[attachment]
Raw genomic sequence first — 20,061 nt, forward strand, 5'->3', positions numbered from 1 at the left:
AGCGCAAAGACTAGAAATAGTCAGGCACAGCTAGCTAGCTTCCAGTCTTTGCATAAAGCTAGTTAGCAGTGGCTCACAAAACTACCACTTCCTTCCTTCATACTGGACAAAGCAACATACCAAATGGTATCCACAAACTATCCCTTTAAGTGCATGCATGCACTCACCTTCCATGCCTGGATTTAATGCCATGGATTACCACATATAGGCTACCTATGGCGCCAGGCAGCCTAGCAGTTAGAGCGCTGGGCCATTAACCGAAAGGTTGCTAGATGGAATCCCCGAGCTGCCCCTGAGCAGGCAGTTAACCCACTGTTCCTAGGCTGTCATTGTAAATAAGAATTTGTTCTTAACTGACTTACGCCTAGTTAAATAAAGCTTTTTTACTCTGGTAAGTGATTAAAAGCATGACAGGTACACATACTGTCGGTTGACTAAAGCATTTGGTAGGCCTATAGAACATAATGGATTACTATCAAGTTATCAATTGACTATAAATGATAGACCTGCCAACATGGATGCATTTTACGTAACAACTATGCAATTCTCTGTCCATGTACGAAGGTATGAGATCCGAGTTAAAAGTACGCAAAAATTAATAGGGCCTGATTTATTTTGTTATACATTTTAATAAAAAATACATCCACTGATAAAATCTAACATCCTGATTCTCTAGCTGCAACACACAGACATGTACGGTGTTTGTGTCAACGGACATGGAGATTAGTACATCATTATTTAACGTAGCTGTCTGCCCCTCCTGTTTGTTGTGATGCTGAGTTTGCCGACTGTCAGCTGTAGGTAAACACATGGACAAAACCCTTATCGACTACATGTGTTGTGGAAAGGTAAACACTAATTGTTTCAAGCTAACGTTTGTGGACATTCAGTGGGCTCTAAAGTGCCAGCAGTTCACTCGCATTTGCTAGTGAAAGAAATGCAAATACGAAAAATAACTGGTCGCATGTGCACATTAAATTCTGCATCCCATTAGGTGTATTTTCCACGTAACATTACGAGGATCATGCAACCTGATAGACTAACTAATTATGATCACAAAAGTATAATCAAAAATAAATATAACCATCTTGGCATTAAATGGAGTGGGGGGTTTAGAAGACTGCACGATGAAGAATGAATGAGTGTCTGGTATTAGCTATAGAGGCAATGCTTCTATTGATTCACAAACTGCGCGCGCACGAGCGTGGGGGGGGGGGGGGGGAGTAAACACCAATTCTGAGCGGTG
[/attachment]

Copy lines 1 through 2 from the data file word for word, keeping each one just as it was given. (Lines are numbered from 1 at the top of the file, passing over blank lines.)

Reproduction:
Raw genomic sequence first — 20,061 nt, forward strand, 5'->3', positions numbered from 1 at the left:
AGCGCAAAGACTAGAAATAGTCAGGCACAGCTAGCTAGCTTCCAGTCTTTGCATAAAGCTAGTTAGCAGTGGCTCACAAAACTACCACTTCCTTCCTTCATACTGGACAAAGCAACATACCAAATGGTATCCACAAACTATCCCTTTAAGTGCATGCATGCACTCACCTTCCATGCCTGGATTTAATGCCATGGATTACCACATATAGGCTACCTATGGCGCCAGGCAGCCTAGCAGTTAGAGCGCTGGGCCATTAACCGAAAGGTTGCTAGATGGAATCCCCGAGCTGCCCCTGAGCAGGCAGTTAACCCACTGTTCCTAGGCTGTCATTGTAAATAAGAATTTGTTCTTAACTGACTTACGCCTAGTTAAATAAAGCTTTTTTACTCTGGTAAGTGATTAAAAGCATGACAGGTACACATACTGTCGGTTGACTAAAGCATTTGGTAGGCCTATAGAACATAATGGATTACTATCAAGTTATCAATTGACTATAAATGATAGACCTGCCAACATGGATGCATTTTACGTAACAACTATGCAATTCTCTGTCCATGTACGAAGGTATGAGATCCGAGTTAAAAGTACGCAAAAATTAATAGGGCCTGATTTATTTTGTTATACATTTTAATAAAAAATACATCCACTGATAAAATCTAACATCCTGATTCTCTAGCTGCAACACACAGACATGTACGGTGTTTGTGTCAACGGACATGGAGATTAGTACATCATTATTTAACGTAGCTGTCTGCCCCTCCTGTTTGTTGTGATGCTGAGTTTGCCGACTGTCAGCTGTAGGTAAACACATGGACAAAACCCTTATCGACTACATGTGTTGTGGAAAGGTAAACACTAATTGTTTCAAGCTAACGTTTGTGGACATTCAGTGGGCTCTAAAGTGCCAGCAGTTCACTCGCATTTGCTAGTGAAAGAAATGCAAATACGAAAAATAACTGGTCGCATGTGCACATTAAATTCTGCATCCCATTAGGTGTATTTTCCACGTAACATTACGAGGATCATGCAACCTGATAGACTAACTAATTATGATCACAAAAGTATAATCAAAAATAAATATAACCATCTTGGCATTAAATGGAGTGGGGGGTTTAGAAGACTGCACGATGAAGAATGAATGAGTGTCTGGTATTAGCTATAGAGGCAATGCTTCTATTGATTCACAAACTGCGCGCGCACGAGCGTGGGGGGGGGGGGGGGGAGTAAACACCAATTCTGAGCGGTG